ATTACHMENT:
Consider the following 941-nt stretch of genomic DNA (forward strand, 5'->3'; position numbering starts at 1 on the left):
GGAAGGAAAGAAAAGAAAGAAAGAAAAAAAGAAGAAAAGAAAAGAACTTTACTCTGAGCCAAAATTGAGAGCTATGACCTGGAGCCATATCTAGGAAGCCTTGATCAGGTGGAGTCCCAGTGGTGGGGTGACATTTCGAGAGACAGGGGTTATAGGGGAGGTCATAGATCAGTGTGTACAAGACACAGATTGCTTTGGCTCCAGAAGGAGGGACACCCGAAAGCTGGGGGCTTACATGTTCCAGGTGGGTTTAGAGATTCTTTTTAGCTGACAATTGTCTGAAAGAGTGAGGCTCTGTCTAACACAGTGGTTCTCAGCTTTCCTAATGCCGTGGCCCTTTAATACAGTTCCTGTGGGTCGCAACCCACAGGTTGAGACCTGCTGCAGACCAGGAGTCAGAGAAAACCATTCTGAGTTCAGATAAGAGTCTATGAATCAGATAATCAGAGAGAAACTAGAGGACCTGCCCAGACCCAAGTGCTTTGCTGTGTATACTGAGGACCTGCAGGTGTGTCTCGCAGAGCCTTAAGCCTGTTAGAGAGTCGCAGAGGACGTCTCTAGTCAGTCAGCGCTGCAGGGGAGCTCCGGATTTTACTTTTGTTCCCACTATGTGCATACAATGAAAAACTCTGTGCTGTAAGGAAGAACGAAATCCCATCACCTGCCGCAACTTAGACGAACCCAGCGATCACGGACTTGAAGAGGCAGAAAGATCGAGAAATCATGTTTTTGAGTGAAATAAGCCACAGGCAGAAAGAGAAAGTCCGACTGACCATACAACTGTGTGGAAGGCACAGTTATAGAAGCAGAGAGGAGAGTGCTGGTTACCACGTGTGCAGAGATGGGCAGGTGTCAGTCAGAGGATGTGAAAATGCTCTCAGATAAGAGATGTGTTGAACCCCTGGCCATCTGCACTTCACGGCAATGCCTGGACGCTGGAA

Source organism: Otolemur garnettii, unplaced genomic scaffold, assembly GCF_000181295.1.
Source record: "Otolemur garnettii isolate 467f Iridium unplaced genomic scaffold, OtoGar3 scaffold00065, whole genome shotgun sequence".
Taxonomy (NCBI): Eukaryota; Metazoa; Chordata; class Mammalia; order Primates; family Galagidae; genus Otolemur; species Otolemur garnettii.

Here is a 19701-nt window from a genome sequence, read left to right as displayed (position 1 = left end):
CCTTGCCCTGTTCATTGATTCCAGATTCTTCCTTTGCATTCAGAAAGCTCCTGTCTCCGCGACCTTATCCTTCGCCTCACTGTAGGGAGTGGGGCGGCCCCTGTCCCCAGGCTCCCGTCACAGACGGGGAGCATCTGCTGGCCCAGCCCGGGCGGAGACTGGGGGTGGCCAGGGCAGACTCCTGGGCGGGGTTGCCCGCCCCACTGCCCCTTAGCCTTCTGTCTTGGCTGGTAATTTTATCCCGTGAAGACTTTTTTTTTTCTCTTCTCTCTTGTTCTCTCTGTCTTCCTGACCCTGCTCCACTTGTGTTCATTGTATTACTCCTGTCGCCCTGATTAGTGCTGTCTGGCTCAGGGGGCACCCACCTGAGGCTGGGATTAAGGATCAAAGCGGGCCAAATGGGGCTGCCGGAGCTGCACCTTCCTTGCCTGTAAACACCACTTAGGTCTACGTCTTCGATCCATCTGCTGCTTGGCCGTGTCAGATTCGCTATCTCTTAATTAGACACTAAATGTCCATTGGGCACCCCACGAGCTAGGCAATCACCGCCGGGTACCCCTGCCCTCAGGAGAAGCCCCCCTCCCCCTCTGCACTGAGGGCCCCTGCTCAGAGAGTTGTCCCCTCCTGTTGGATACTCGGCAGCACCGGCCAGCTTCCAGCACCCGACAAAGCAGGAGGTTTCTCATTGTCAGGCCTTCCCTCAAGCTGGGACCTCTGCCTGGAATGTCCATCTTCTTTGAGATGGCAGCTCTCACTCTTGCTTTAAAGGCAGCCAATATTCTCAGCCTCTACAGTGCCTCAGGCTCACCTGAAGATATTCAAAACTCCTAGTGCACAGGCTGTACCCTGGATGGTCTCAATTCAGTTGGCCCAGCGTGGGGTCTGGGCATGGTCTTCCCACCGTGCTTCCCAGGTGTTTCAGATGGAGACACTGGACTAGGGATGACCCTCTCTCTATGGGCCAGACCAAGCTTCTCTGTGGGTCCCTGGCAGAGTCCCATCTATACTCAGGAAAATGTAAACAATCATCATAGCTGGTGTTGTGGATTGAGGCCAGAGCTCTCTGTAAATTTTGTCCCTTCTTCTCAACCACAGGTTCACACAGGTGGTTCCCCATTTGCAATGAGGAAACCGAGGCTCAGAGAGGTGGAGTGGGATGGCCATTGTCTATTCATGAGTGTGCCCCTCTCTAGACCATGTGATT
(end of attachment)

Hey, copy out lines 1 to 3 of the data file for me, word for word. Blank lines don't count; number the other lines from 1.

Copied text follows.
Consider the following 941-nt stretch of genomic DNA (forward strand, 5'->3'; position numbering starts at 1 on the left):
GGAAGGAAAGAAAAGAAAGAAAGAAAAAAAGAAGAAAAGAAAAGAACTTTACTCTGAGCCAAAATTGAGAGCTATGACCTGGAGCCATATCTAGGAAGCCTTGATCAGGTGGAGTCCCAGTGGTGGGGTGACATTTCGAGAGACAGGGGTTATAGGGGAGGTCATAGATCAGTGTGTACAAGACACAGATTGCTTTGGCTCCAGAAGGAGGGACACCCGAAAGCTGGGGGCTTACATGTTCCAGGTGGGTTTAGAGATTCTTTTTAGCTGACAATTGTCTGAAAGAGTGAGGCTCTGTCTAACACAGTGGTTCTCAGCTTTCCTAATGCCGTGGCCCTTTAATACAGTTCCTGTGGGTCGCAACCCACAGGTTGAGACCTGCTGCAGACCAGGAGTCAGAGAAAACCATTCTGAGTTCAGATAAGAGTCTATGAATCAGATAATCAGAGAGAAACTAGAGGACCTGCCCAGACCCAAGTGCTTTGCTGTGTATACTGAGGACCTGCAGGTGTGTCTCGCAGAGCCTTAAGCCTGTTAGAGAGTCGCAGAGGACGTCTCTAGTCAGTCAGCGCTGCAGGGGAGCTCCGGATTTTACTTTTGTTCCCACTATGTGCATACAATGAAAAACTCTGTGCTGTAAGGAAGAACGAAATCCCATCACCTGCCGCAACTTAGACGAACCCAGCGATCACGGACTTGAAGAGGCAGAAAGATCGAGAAATCATGTTTTTGAGTGAAATAAGCCACAGGCAGAAAGAGAAAGTCCGACTGACCATACAACTGTGTGGAAGGCACAGTTATAGAAGCAGAGAGGAGAGTGCTGGTTACCACGTGTGCAGAGATGGGCAGGTGTCAGTCAGAGGATGTGAAAATGCTCTCAGATAAGAGATGTGTTGAACCCCTGGCCATCTGCACTTCACGGCAATGCCTGGACGCTGGAA

Source organism: Otolemur garnettii, unplaced genomic scaffold, assembly GCF_000181295.1.